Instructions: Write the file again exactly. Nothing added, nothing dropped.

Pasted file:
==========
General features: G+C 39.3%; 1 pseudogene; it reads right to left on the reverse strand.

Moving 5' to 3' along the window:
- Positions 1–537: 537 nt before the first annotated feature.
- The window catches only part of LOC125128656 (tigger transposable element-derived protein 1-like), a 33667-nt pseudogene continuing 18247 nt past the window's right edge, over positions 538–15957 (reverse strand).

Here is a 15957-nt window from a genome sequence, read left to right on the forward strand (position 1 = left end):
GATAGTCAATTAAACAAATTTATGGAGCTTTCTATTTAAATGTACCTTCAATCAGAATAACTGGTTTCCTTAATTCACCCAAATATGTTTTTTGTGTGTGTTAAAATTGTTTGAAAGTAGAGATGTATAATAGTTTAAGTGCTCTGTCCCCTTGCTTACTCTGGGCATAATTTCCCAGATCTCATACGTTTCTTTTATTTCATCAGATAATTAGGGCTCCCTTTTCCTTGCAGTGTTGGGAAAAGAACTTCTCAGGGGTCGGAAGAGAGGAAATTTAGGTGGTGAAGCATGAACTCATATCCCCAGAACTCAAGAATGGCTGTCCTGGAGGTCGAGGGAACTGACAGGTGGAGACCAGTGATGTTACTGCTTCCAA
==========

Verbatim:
General features: G+C 39.3%; 1 pseudogene; it reads right to left on the reverse strand.

Moving 5' to 3' along the window:
- Positions 1–537: 537 nt before the first annotated feature.
- The window catches only part of LOC125128656 (tigger transposable element-derived protein 1-like), a 33667-nt pseudogene continuing 18247 nt past the window's right edge, over positions 538–15957 (reverse strand).

Here is a 15957-nt window from a genome sequence, read left to right on the forward strand (position 1 = left end):
GATAGTCAATTAAACAAATTTATGGAGCTTTCTATTTAAATGTACCTTCAATCAGAATAACTGGTTTCCTTAATTCACCCAAATATGTTTTTTGTGTGTGTTAAAATTGTTTGAAAGTAGAGATGTATAATAGTTTAAGTGCTCTGTCCCCTTGCTTACTCTGGGCATAATTTCCCAGATCTCATACGTTTCTTTTATTTCATCAGATAATTAGGGCTCCCTTTTCCTTGCAGTGTTGGGAAAAGAACTTCTCAGGGGTCGGAAGAGAGGAAATTTAGGTGGTGAAGCATGAACTCATATCCCCAGAACTCAAGAATGGCTGTCCTGGAGGTCGAGGGAACTGACAGGTGGAGACCAGTGATGTTACTGCTTCCAA